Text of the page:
Red Dot Diva: Which films did you work on when you were at Pixar, and which movie did you enjoy working most in?

Chris: I worked on "A Bug's Life", "Finding Nemo", and "Monsters Inc". My IMDB credits will differ on that answer because of particularities in how credits are officially awarded. Anyway, I think ABL was my favorite production experience at Pixar. I was able to work in so many different capacities on that show with outstanding managers who really taught me a lot, it was my first show at the studio and a terrific one to be a part of.

Red Dot Diva: How did the idea of "Tower 37" come about?

Chris: In a dream. I woke up with an image of two suited figures crossing a desert towards a glass ball full of water. I drew it out, and slept on it for a few years before I realized what they were doing: going to get it back!

Red Dot Diva: Where did you draw your visual inspirations for "Tower 37" from?

Chris: Ultimately I left the visual development up to the concept artists who worked on the film. I tried to steer them towards what I was thinking when I had strong opinions, but mostly I let them translate their understanding of the story into a visual form. I remember referencing the film Three Kings many times for the look and feel of the desert in the opening sequence, but that is one of many things we discussed in our meetings.

Red Dot Diva: What specialized machines and software packages did you use for "Tower 37"?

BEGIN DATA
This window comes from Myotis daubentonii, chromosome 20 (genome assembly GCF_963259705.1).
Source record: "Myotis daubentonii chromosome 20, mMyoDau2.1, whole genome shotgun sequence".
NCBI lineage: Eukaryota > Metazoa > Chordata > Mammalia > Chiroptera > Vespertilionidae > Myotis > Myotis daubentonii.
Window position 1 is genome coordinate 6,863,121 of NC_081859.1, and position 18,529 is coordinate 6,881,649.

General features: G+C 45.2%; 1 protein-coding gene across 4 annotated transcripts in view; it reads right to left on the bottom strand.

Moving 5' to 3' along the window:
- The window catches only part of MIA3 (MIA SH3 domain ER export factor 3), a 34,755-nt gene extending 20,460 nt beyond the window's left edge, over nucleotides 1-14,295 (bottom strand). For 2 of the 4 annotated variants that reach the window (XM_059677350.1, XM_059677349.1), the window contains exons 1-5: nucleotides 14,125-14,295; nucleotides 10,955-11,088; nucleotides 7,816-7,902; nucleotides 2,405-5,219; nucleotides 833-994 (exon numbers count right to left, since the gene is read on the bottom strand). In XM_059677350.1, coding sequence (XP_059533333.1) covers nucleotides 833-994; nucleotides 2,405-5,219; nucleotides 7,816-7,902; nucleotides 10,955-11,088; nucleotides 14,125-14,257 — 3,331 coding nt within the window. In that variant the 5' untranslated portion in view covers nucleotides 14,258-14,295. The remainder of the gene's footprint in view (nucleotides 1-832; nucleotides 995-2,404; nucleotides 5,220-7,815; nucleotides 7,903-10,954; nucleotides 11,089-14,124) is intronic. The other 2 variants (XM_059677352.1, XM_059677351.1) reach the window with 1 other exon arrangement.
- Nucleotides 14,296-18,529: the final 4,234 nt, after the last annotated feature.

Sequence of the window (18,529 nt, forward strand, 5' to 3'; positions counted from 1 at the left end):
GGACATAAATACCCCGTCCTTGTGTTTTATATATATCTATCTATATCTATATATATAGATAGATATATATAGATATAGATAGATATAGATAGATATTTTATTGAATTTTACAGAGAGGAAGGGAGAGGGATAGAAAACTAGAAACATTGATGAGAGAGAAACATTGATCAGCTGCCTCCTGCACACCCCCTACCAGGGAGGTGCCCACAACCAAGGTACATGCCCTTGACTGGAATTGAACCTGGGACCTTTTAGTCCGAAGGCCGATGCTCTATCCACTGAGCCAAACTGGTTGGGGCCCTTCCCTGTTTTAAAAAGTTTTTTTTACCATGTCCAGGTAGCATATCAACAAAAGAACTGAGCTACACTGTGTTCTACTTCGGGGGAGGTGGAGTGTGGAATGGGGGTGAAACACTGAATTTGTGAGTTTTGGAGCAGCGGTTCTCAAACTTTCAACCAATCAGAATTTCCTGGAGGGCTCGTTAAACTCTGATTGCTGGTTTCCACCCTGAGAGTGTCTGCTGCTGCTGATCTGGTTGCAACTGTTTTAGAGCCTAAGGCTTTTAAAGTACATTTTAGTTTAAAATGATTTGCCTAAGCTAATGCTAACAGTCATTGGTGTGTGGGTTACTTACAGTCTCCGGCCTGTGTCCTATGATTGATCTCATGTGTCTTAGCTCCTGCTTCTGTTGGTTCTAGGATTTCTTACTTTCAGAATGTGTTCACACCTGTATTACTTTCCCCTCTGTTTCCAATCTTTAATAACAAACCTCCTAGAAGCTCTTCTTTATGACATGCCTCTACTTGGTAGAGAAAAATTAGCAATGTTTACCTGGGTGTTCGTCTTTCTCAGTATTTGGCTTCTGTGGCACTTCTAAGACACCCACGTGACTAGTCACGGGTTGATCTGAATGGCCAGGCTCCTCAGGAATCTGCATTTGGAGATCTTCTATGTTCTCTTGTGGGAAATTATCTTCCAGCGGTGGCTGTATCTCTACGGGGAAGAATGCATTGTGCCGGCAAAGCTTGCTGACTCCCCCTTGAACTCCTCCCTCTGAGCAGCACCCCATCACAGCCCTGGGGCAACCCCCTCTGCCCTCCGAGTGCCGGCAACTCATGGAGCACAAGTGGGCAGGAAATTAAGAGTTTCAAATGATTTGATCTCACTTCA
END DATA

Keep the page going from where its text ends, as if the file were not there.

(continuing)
Chris: We have a Mac lab for interactive work, and a linux cluster for rendering. We used Maya, RenderMan, and Shake with some forays into After Effects.

Red Dot Diva: What do you hope viewers of this animation film will take away with them?

Chris: The idea that if we keep abusing the natural world we better watch our backs, as our actions may very well come back and get us.

Red Dot Diva: Do you have a favourite film or a movie that you find particularly unforgettable, which relates to saving the environment? And why?

Chris: "Princess Mononoke". It tells such a chilling tale of humanity pillaging the natural world. But the humans doing the damage are written with great care so that they're not just one-dimensional villains. And the characters of the natural world are as richly textured and complex.

Red Dot Diva: What do you specifically look out for when accepting applicants for your internship program?

Chris: First and foremost, does the applicant fit our immediate needs? Sometimes we see great candidates for positions that we just aren't offering at the time. If there is a good skill/interest match, then we examine how the applicant's goals align with what we can offer. It's important to me that our interns get as much out of their involvement on a show as the shows get from them.

Red Dot Diva: Are you already working on a next animation project. Can you give us some teasers what this will be?

Chris: Bit Films has two shorts in active production. One is Caldera, the other is Tube. Info about each can be found here:

I'm also developing a longer film, but it's far too early to say anything about that!

Red Dot Diva splashes a watery Red Dot on this lovely short animated film that reminds humanity to take action before it is too late.

She urges that one help to spread word about "The Incident At Tower 37" to one's family, students and friends. Share the film on one's social networks. Ask for "The Incident At Tower 37" to be screened at events in order to bring more awareness about saving the environment.

Gaia. Mother Earth. Blue Planet.
There is only One.


Follow Chris Perry on Twitter, and learn more about BitFilms at their official website.

No comments:

Post a Comment